I recently read what is entitled the “Protein Debate” between Loren Cordain, a paleo diet proponent, and Colin Campbell, a plant-based diet proponent. Given that I’m simply a graduate student without any specific adherence to either diet philosophy, i found the debate to be fascinating. Both had strong points to defend their positioning. In short, this is how it goes:
- Loren Cordain argues that because nutritional science is a young, evolving science with little agreement as to what is correct in eating for the general population, they should have a “guiding paradigm” based on the diet of our hunter-gatherer ancestors. The paleolithic diet would be one that include high amounts of protein from lean meats and minimally processed foods of paleolithic resemblance.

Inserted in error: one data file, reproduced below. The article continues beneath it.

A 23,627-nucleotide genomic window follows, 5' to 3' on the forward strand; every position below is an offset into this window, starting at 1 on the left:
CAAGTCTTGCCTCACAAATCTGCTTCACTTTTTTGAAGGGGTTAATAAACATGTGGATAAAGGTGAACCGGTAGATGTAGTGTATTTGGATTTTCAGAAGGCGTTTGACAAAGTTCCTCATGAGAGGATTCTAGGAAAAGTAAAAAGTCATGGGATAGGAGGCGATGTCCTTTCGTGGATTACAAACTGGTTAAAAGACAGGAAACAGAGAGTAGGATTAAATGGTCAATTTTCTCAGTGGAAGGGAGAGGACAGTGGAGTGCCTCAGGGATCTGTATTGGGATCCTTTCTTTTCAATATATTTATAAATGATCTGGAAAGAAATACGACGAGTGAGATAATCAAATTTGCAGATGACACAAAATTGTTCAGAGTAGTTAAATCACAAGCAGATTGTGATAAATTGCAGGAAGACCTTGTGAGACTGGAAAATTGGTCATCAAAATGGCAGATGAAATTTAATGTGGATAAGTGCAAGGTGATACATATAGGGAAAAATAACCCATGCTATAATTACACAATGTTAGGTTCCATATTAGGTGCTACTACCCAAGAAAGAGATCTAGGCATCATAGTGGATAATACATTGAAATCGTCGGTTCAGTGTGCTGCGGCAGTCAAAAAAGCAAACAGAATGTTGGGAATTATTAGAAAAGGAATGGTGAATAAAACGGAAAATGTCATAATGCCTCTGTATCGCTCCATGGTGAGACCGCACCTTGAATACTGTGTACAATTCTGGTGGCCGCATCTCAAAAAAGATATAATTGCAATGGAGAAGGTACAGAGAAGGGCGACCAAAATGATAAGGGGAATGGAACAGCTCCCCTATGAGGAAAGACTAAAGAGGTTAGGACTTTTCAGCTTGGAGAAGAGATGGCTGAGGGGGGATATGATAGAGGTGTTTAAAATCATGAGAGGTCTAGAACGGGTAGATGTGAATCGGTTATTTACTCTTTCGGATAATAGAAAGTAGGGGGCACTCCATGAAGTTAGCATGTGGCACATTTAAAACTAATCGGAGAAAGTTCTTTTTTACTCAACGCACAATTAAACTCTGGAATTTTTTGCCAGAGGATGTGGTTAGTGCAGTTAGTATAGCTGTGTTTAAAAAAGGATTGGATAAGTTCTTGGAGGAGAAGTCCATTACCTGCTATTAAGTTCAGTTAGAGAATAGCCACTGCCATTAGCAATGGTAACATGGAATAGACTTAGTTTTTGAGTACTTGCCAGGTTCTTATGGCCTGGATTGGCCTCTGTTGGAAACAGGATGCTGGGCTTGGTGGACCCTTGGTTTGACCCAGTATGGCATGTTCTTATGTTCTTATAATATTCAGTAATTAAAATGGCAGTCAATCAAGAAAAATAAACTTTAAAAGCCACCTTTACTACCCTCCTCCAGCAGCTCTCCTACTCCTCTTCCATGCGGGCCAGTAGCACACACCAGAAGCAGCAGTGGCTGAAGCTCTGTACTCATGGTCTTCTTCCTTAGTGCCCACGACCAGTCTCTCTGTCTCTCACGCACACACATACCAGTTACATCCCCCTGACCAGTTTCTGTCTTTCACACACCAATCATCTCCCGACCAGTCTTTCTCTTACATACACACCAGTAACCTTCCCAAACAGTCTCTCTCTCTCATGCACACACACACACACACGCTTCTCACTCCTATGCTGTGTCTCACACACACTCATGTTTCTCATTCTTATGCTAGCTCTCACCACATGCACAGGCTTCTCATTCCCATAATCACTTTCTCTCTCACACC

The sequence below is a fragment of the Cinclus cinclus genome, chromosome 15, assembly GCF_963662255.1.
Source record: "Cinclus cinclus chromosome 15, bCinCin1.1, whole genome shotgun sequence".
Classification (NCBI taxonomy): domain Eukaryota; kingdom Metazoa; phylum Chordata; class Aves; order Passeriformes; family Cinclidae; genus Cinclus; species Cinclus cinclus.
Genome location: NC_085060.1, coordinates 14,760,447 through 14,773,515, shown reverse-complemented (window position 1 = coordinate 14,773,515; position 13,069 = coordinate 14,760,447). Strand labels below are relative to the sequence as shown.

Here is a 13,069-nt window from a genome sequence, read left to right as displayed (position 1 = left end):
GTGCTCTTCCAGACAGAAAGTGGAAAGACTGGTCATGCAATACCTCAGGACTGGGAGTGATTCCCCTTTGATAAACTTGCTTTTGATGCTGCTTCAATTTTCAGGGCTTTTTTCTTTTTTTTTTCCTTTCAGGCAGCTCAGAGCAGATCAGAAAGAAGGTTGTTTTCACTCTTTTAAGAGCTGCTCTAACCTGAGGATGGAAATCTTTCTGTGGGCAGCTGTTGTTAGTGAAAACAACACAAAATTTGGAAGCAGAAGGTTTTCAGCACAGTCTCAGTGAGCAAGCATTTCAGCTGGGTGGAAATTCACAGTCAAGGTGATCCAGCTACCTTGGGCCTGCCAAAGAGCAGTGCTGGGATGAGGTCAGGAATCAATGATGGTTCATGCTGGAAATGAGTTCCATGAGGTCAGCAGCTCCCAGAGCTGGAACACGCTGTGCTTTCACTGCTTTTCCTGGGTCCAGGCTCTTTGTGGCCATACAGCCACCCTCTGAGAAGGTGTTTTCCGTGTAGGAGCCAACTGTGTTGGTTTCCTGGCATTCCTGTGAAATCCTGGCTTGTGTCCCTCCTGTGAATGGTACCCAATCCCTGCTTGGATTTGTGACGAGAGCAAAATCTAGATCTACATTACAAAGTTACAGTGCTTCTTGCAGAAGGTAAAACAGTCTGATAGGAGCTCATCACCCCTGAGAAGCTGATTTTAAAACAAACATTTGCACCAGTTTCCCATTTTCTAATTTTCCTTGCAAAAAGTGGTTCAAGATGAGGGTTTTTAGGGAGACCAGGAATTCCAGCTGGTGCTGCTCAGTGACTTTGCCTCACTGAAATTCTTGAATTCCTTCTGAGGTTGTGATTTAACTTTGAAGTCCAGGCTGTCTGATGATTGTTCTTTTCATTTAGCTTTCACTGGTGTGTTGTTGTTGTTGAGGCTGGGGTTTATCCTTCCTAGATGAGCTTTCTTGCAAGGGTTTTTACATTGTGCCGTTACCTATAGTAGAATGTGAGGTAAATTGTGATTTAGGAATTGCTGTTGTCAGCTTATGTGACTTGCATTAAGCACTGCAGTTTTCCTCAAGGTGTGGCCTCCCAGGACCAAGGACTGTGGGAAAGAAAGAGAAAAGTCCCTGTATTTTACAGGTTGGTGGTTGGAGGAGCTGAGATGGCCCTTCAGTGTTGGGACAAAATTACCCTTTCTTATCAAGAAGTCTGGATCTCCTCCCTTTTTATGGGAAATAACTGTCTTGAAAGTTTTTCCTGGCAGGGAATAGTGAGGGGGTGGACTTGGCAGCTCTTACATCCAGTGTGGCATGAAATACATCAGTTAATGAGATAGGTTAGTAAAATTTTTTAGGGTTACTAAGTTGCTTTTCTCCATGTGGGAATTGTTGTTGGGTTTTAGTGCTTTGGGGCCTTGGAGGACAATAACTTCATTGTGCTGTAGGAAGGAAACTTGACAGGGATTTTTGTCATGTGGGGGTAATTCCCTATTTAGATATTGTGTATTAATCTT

- Colin Campbell argues that nutritional science is not young (it’s older than many other sciences) and, that, although knowledge of ancestral diets may be helpful, “biological complexity” throws out its use as a reference standard (after all, high calorie intake from meat may have increased likelihood of reproduction, but not guarded against disease). The priority should be given to searching for dietary factors that cause “collective disease and health outcomes” to guide nutritional recommendations.
You decide. They could, in fact, both be right and wrong on different levels. David